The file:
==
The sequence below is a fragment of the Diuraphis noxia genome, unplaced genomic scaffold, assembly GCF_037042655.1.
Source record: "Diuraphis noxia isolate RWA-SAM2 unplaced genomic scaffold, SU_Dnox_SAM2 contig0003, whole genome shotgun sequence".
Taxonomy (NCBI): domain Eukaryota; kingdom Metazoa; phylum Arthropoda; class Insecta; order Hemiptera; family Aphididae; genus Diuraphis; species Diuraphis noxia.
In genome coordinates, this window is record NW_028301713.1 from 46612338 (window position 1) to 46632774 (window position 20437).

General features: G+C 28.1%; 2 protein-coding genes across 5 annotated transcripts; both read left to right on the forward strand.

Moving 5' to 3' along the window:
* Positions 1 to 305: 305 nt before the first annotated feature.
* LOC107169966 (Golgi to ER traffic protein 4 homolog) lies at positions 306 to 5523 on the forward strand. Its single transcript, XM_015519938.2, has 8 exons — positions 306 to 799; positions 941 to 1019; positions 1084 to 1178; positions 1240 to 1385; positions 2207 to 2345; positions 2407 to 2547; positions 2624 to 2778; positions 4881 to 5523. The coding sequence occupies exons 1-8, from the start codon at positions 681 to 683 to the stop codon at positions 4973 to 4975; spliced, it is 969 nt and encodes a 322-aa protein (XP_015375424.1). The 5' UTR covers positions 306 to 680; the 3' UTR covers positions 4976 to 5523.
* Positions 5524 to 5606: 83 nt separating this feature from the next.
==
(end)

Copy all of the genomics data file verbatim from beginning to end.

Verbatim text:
The sequence below is a fragment of the Diuraphis noxia genome, unplaced genomic scaffold, assembly GCF_037042655.1.
Source record: "Diuraphis noxia isolate RWA-SAM2 unplaced genomic scaffold, SU_Dnox_SAM2 contig0003, whole genome shotgun sequence".
Taxonomy (NCBI): domain Eukaryota; kingdom Metazoa; phylum Arthropoda; class Insecta; order Hemiptera; family Aphididae; genus Diuraphis; species Diuraphis noxia.
In genome coordinates, this window is record NW_028301713.1 from 46612338 (window position 1) to 46632774 (window position 20437).

General features: G+C 28.1%; 2 protein-coding genes across 5 annotated transcripts; both read left to right on the forward strand.

Moving 5' to 3' along the window:
* Positions 1 to 305: 305 nt before the first annotated feature.
* LOC107169966 (Golgi to ER traffic protein 4 homolog) lies at positions 306 to 5523 on the forward strand. Its single transcript, XM_015519938.2, has 8 exons — positions 306 to 799; positions 941 to 1019; positions 1084 to 1178; positions 1240 to 1385; positions 2207 to 2345; positions 2407 to 2547; positions 2624 to 2778; positions 4881 to 5523. The coding sequence occupies exons 1-8, from the start codon at positions 681 to 683 to the stop codon at positions 4973 to 4975; spliced, it is 969 nt and encodes a 322-aa protein (XP_015375424.1). The 5' UTR covers positions 306 to 680; the 3' UTR covers positions 4976 to 5523.
* Positions 5524 to 5606: 83 nt separating this feature from the next.